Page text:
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Family Therapists Can Diagnose Nonmedical Disorders, TX Court Rules

By George Khoury, Esq. on March 02, 2017 | Last updated on March 21, 2019

Marriage and family therapists in Texas can breathe a sigh of relief now that the state's supreme court has ruled in their favor. The Texas Therapist's Board was sued by the Texas Medical Association in 2008 in order to prevent therapists from diagnosing patients. After nearly a decade, the case may now finally be over.

Last week's ruling overturned the lower trial and appeal courts' decisions, which found that allowing therapists to diagnose patients allowed therapists to engage in the unauthorized practice of medicine. The Texas Supreme Court found that the medical association was being overly semantic by not allowing therapists to diagnose patients. In practical terms, the types of issues diagnosed by therapists generally fall within their area of expertise, and the issues are in a different category of conditions not exclusively diagnosable by medical doctors.

What Can a Therapist Diagnose?

While diagnosing medical conditions remains the province of medical doctors, the therapist's board successfully argued that licensed therapists only needed to diagnose emotional, behavioral, and mental conditions. Examples of these conditions include: anxiety, anorexia, depression, and addiction. Typically, most state laws require a medical professional of any kind be licensed in order to provide any types of diagnosis in order to avoid the grave danger of misdiagnosis.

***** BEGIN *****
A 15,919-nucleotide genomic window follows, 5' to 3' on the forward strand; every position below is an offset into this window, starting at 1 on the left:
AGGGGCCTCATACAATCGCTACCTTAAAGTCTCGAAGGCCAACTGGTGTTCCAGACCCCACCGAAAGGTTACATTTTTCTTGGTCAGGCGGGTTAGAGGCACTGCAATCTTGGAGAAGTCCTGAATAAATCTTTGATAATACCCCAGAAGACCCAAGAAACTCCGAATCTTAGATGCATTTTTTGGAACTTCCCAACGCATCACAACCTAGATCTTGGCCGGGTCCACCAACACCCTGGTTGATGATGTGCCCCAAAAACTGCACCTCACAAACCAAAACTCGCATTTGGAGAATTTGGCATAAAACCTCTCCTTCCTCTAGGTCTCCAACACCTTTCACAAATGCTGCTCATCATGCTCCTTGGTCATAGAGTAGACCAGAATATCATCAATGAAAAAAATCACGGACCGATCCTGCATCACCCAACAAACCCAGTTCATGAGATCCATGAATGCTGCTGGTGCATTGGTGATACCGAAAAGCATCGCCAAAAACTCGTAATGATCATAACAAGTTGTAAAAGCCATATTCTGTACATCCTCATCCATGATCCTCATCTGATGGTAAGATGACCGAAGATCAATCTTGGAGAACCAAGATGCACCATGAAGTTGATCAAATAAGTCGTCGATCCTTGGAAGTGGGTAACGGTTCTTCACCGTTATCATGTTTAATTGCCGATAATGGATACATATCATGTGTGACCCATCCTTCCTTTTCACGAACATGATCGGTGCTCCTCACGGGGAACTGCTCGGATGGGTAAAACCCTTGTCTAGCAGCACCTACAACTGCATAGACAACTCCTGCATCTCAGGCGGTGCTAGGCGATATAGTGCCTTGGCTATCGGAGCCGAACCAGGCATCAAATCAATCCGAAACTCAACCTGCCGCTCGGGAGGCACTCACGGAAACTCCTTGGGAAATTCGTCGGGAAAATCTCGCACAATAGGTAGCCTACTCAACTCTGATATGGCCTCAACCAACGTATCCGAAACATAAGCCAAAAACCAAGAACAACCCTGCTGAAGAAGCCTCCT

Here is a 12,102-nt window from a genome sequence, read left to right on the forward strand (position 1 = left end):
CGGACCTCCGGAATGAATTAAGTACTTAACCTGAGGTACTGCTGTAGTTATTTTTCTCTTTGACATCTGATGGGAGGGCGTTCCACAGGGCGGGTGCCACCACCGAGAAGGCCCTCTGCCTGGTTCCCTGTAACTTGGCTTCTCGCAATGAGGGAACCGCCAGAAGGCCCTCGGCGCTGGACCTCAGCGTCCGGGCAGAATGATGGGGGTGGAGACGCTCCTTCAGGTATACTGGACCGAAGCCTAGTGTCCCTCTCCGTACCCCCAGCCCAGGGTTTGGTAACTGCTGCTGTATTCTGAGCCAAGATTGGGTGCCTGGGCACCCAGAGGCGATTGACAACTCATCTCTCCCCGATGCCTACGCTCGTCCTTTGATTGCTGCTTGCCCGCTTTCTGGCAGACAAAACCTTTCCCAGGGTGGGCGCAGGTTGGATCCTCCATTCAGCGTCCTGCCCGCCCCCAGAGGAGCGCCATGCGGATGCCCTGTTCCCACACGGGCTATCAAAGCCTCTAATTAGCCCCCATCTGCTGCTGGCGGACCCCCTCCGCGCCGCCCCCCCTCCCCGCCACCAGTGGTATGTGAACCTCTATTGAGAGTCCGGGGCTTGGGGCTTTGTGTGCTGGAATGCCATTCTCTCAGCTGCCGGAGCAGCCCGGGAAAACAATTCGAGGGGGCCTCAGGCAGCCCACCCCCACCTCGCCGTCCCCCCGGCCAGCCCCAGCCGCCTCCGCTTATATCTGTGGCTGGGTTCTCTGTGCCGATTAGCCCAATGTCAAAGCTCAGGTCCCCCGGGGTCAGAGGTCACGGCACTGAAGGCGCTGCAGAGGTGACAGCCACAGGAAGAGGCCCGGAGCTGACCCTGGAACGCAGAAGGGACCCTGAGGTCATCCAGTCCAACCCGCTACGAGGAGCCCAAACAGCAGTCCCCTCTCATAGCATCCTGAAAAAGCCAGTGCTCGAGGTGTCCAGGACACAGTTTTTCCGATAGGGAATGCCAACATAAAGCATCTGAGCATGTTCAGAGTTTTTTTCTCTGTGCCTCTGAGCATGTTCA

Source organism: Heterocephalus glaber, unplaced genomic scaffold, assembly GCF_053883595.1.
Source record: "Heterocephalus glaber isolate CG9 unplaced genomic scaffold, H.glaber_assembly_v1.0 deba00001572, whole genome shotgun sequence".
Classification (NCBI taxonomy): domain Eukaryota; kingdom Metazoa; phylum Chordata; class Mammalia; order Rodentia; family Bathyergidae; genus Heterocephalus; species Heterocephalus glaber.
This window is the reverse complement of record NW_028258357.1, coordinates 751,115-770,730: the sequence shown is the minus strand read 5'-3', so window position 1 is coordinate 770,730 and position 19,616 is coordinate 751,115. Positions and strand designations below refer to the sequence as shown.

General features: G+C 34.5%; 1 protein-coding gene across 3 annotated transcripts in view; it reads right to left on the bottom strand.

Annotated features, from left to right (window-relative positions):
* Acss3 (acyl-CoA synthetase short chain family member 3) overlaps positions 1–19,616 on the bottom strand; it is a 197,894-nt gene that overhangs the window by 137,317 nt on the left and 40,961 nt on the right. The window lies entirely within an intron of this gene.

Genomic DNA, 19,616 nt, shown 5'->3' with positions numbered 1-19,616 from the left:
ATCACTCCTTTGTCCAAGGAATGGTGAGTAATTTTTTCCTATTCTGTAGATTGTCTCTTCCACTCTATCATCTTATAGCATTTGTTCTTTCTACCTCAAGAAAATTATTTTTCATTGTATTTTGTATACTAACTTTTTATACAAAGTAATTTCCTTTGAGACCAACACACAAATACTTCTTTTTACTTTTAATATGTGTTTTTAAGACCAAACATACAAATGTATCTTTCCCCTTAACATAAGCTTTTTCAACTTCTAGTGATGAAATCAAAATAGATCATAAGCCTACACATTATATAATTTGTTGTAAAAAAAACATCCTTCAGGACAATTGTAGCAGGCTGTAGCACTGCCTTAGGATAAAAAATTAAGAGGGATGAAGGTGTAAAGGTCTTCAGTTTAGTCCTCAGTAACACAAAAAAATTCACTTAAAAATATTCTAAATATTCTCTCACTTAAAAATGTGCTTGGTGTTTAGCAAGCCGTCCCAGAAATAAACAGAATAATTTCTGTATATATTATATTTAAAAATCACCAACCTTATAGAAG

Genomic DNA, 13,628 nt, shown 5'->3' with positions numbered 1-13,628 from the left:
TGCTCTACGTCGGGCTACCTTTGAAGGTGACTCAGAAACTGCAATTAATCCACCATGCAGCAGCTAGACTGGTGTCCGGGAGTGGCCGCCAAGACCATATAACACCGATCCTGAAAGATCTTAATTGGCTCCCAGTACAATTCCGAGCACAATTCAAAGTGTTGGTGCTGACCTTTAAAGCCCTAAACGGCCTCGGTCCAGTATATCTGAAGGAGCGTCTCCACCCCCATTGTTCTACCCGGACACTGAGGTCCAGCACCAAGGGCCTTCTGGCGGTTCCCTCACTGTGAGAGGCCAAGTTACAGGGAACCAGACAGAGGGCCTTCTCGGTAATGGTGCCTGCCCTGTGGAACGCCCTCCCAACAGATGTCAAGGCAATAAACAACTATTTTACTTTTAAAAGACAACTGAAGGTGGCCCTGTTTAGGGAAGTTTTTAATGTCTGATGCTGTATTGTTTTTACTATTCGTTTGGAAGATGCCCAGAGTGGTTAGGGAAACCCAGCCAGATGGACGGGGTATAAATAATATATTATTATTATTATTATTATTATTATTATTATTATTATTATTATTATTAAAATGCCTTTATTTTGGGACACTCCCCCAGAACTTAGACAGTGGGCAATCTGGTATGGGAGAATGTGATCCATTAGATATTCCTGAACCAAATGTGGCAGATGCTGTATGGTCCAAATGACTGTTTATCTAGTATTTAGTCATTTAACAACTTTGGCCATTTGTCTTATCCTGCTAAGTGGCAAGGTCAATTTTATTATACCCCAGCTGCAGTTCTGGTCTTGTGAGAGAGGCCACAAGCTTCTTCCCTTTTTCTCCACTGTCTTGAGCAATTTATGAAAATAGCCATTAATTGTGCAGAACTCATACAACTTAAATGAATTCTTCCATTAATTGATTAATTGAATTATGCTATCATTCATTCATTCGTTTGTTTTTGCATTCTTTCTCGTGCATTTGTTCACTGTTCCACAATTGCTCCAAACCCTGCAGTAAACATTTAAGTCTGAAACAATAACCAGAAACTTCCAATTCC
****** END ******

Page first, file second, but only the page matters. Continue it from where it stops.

The board argued, and the court found, that therapists need to be able to diagnose these types of conditions in order to be able to find the appropriate treatment methods or approaches, and also to know when medical intervention may be necessary.

Details of the Decision

As the Texas Supreme Court noted, the lower courts' decisions made Texas the only state in the country where licensed therapists could not diagnose patients within their specialties. While the court found this, in and of itself, telling, the court did not consider it. After all, when has Texas been known for caring about what the rest of the country thinks about it. The court did consider the fact, and found compelling, that chiropractors' rights to diagnose were not being challenged.

Generally, the case focused on resolving a conflict between the Texas laws authorizing marriage and family therapists to do their jobs and the Texas laws authorizing medical doctors to do their jobs. In the end, the court needed to find a balance that would allow both MDs and MFTs to happily co-exist and serve the public.

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